Last year’s Lenovo Chromebook C330 was a breath of fresh air in the budget market, but its successor misses the beat just a bit. After spending some time with the Lenovo Chromebook C340, I think the last generation was better. Here’s why.

What’s good about the C340? Like last year, Lenovo is killing it in the hardware department. The C340 is mostly plastic on the bottom, but it has a metal lid this time around, which makes the machine feel just a bit more premium. It’s nice to have the colors of the two materials match perfectly, too.

The company has also opted to add some colors this time around. I’ve been using the Sand Pink model, which is nice, but I wish it was also offered in the gorgeous Dark Orchid color from the Lenovo S340. If pink isn’t your cup of tea, there’s a Platinum Grey variant also available, though it is a bit difficult to get your hands on.

On the interior, there’s an 11.6-inch display that is solid, but unchanged from the previous year. The bezels are still way too big if you ask me, but the panel itself is fairly bright and relatively sharp, considering its 1366 x 768 resolution. The touch responsiveness is great, too. I don’t really have any requests for the next generation, aside from thinning out the bezels and using up that extra space with a bit more screen.

lenovo c340 chromebook

As is usually the case with Chromebooks, battery life is also great on the Lenovo C340. I can easily squeeze 10 hours out of a charge on the C340 which, given its size, makes it a great multi-day laptop for me for quick sessions of use. Charging is quick and easy, too, with a USB-C port on each side.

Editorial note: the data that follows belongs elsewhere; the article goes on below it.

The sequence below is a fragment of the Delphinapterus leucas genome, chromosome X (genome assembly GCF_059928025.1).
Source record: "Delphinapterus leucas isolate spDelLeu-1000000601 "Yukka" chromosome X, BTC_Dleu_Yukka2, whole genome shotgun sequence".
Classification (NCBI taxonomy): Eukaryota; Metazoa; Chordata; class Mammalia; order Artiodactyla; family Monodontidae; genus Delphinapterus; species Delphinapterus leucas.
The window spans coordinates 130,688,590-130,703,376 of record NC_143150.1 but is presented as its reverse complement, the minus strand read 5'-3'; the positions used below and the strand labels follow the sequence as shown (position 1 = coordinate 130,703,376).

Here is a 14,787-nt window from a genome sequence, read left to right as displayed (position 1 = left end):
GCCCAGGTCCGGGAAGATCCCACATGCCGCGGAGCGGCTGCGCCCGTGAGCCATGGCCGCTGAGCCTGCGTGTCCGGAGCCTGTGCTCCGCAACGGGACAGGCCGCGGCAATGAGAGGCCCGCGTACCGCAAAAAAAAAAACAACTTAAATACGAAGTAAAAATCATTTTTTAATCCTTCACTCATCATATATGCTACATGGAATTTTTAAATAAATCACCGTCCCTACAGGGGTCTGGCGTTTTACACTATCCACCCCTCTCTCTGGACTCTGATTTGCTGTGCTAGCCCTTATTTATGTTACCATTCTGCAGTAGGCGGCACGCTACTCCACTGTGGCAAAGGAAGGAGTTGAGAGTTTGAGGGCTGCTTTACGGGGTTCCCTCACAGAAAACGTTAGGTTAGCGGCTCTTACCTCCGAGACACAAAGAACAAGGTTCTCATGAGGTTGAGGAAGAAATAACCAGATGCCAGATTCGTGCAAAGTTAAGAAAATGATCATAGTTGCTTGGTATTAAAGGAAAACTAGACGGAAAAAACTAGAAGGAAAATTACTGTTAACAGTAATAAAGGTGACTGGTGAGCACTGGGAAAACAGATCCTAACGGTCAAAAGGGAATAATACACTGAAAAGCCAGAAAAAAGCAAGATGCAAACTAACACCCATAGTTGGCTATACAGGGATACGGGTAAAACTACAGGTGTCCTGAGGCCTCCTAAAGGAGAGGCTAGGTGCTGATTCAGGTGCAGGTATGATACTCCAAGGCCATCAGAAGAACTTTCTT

Speaking of ports, there’s a fairly generous allotment. There’s two full-size USB-A ports, a headphone jack, and a microSD card slot as well.

Unfortunately, though, that’s where the good starts to dwindle.

One of the biggest disappointments for me has been the keyboard. Lenovo traditionally makes good keyboards and the C330 was solid as well, but the C340 feels like a step down. The keys themselves feel very cheap, with mushy feedback, but they also have random clicks underneath that make me think crumbs somehow got inside. The keyboard also seems to miss inputs from time to time. If you’re a fast typist, you’ll likely find an occasional missing letter or space that the keyboard simply didn’t register. It’s extremely frustrating.

The speakers are another sore point on this machine. Put simply, they’re atrocious. You’ll want to limit the use of these speakers if you can, because they’re not loud, and at their peak volume, they sound rough.

The biggest problem with the Lenovo Chromebook C340, though, is definitely the performance. Lenovo switched from an ARM-based processor from Mediatek to an Intel Celeron processor in the C340.

Intel chips are usually the way to go, but the Celeron processor isn’t as quick as the ARM chip was. Even with just three or four tabs open, an ongoing Spotify stream will start skipping or even stop as tabs have to reload from time to time. For its cost, this isn’t completely awful, but it’s frustrating, given that last year’s C330 didn’t give me the same issues with an almost identical workload. Despite continued improvements, Android apps typically work better on ARM as well, which is another downside of this switch.

Overall, I think the Lenovo C340 is a decent machine, but I’m quicker to recommend the company’s C330 Chromebook from last year. Not only is it a bit more affordable, but the performance is a bit better as well. The only caveat is that the older model also won’t be updated as long. The Lenovo C340 Chromebook, on the other hand, will keep getting updates through 2026.

It’s a shame to see that this model took form over function. You can buy it from Lenovo, Amazon, and Best Buy for $299.

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